In mid-August of 2018, I walked into an adoption agency to speak at one of their Cultural Trainings for the first time. This was only the second time I would be telling my story in front of an audience, the first being an event I hosted about adoption a month prior. As I was being introduced, sweat started to run down my back and I was panicking, wondering why in the world I thought it would be a good idea to start sharing my adoption story. But as I started to speak, I remember noticing the class’s attention focus on my words, hearing gasps at certain parts of my story, and seeing smiles at others. For the first time, I was sharing hard moments: The rejection I felt from my family and community when I started talking about racism in America in 2016. Having people I knew and loved respond with “When did you become black?” Classmates in college asking “None of this affects you, so why do you care?”. It wasn’t the ignorance of their comments that bothered me. It was a complete disregard for my experience as a black person in America. A disregard that I’ve felt my whole life.
Raising children is no easy feat. Adopting children is an even greater feat, adoptees struggle in many more ways than biological children. Adopted children struggle heavily with understanding who they are and this identity struggle can be even greater in transracial families. Parents that choose to pursue transracial adoption are also choosing to take on the responsibility to understand racial differences and injustices. They are taking on the responsibility to help their child develop a strong racial identity and take on hard conversations about race. When these hard conversations don’t happen, adoptees are left confused about how to reconcile their adult experience as people of color with their white upbringing.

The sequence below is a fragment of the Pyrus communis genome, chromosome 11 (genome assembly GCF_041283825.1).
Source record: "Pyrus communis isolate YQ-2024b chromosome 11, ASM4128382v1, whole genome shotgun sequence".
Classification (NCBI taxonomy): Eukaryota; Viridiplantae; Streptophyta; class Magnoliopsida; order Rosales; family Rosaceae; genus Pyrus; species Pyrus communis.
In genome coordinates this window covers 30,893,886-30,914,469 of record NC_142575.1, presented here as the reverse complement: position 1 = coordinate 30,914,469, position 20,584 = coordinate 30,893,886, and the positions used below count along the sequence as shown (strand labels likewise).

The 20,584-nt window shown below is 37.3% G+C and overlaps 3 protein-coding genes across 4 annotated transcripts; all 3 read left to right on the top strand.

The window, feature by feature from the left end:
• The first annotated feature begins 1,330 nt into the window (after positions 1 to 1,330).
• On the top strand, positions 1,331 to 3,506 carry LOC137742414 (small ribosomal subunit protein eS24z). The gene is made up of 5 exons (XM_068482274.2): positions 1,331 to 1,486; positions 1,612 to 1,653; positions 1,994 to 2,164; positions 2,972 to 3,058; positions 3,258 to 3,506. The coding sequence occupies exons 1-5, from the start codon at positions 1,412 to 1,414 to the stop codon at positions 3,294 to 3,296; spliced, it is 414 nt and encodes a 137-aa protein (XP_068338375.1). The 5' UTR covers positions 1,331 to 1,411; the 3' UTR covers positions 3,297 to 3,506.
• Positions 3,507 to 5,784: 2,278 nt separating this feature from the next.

On August 11th we will be diving into these heavy conversations about race and racial identity during Barker's virtual event: Raising Black Boys and Girls. Going over the history of racial injustice toward specifically Black people, how to help Black children develop a strong racial identity, and leaving space for questions. If you are exploring transracial adoption or are currently parenting through a transracial adoption we encourage you to join us. To learn more and register visit Barker's main event page here.